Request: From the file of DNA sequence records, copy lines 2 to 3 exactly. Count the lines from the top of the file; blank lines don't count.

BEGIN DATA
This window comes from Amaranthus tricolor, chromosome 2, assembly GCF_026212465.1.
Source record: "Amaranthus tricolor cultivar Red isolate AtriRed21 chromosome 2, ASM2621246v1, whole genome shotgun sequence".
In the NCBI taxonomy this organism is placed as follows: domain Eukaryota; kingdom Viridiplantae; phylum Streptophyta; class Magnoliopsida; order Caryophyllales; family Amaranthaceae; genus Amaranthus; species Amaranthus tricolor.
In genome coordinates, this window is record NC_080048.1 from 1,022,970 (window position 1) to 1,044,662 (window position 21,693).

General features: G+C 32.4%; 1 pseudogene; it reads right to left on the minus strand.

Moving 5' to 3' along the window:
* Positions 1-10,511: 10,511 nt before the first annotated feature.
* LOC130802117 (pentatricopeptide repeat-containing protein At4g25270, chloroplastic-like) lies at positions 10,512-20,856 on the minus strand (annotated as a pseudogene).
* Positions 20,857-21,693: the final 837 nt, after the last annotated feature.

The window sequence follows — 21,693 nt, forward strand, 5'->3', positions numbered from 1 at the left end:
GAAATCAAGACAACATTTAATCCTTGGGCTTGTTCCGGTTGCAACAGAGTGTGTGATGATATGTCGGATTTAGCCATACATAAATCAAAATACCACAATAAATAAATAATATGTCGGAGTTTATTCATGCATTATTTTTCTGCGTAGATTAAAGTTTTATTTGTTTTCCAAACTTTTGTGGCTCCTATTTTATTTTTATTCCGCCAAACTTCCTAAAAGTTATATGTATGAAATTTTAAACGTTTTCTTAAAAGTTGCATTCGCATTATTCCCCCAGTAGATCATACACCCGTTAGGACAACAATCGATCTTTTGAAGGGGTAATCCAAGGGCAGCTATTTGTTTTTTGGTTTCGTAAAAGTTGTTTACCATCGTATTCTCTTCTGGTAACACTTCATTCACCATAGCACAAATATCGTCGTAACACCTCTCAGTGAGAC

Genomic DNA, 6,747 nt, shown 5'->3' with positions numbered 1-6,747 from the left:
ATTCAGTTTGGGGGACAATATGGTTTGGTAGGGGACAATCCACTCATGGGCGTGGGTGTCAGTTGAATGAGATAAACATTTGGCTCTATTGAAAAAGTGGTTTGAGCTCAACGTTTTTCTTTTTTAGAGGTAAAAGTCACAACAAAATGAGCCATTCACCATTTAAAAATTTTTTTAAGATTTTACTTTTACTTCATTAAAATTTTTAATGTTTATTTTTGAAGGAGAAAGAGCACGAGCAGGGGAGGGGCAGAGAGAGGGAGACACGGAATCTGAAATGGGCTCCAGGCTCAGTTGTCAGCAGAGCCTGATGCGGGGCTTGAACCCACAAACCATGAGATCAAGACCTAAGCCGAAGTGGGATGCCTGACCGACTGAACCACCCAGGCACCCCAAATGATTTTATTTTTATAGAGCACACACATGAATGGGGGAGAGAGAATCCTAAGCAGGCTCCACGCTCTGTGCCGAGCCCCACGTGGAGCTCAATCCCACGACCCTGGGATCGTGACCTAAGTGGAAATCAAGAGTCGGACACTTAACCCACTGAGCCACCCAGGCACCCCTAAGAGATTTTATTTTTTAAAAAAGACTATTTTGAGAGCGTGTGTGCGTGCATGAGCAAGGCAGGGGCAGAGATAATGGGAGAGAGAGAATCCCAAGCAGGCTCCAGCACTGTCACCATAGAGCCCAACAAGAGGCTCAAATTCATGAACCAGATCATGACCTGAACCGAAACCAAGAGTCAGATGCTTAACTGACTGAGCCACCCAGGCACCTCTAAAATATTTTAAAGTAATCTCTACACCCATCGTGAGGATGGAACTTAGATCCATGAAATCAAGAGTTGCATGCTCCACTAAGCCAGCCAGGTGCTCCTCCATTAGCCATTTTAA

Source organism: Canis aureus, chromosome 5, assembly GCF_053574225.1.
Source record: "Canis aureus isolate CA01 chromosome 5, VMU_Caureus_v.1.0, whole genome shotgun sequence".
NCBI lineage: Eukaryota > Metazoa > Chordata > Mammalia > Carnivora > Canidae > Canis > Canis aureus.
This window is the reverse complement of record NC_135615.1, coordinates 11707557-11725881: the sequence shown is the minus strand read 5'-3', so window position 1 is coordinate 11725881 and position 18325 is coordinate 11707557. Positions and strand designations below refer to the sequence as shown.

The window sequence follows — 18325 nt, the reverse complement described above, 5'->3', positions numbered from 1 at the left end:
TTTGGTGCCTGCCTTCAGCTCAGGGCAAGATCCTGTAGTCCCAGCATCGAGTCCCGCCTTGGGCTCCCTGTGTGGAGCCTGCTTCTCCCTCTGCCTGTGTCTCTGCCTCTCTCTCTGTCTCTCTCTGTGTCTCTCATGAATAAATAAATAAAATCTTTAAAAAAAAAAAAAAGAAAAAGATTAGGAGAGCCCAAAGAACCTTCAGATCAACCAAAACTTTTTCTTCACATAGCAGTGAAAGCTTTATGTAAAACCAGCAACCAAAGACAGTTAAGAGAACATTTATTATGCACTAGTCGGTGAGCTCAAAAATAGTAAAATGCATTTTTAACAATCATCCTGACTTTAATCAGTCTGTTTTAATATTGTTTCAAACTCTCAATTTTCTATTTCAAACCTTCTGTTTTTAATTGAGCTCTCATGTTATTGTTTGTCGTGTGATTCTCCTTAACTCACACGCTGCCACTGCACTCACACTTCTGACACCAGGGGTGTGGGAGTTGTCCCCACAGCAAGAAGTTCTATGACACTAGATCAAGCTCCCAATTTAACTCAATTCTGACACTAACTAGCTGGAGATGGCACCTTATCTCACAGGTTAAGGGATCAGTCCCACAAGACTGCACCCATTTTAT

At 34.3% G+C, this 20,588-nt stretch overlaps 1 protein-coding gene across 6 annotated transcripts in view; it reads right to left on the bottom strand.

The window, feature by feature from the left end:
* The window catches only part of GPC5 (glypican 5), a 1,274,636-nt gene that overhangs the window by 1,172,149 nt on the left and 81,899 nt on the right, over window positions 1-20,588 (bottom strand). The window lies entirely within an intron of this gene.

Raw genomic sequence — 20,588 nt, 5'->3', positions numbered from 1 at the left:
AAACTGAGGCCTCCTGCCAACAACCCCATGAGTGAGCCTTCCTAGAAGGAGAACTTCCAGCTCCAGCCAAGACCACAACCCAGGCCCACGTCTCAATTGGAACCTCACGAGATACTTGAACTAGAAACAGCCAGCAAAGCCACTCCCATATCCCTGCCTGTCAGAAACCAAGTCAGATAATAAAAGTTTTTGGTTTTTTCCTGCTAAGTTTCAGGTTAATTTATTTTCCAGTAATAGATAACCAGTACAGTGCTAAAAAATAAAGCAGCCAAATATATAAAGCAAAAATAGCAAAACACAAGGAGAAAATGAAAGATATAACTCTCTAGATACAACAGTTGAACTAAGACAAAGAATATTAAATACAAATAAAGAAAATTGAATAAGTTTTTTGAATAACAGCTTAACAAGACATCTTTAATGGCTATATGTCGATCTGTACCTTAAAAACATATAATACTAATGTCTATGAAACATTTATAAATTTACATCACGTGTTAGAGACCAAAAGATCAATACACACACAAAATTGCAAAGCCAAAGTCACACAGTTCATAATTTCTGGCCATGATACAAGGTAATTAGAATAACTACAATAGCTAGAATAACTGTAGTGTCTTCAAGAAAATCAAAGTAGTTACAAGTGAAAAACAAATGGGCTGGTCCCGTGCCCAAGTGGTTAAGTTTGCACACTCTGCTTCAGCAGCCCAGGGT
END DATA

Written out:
Source record: "Amaranthus tricolor cultivar Red isolate AtriRed21 chromosome 2, ASM2621246v1, whole genome shotgun sequence".
In the NCBI taxonomy this organism is placed as follows: domain Eukaryota; kingdom Viridiplantae; phylum Streptophyta; class Magnoliopsida; order Caryophyllales; family Amaranthaceae; genus Amaranthus; species Amaranthus tricolor.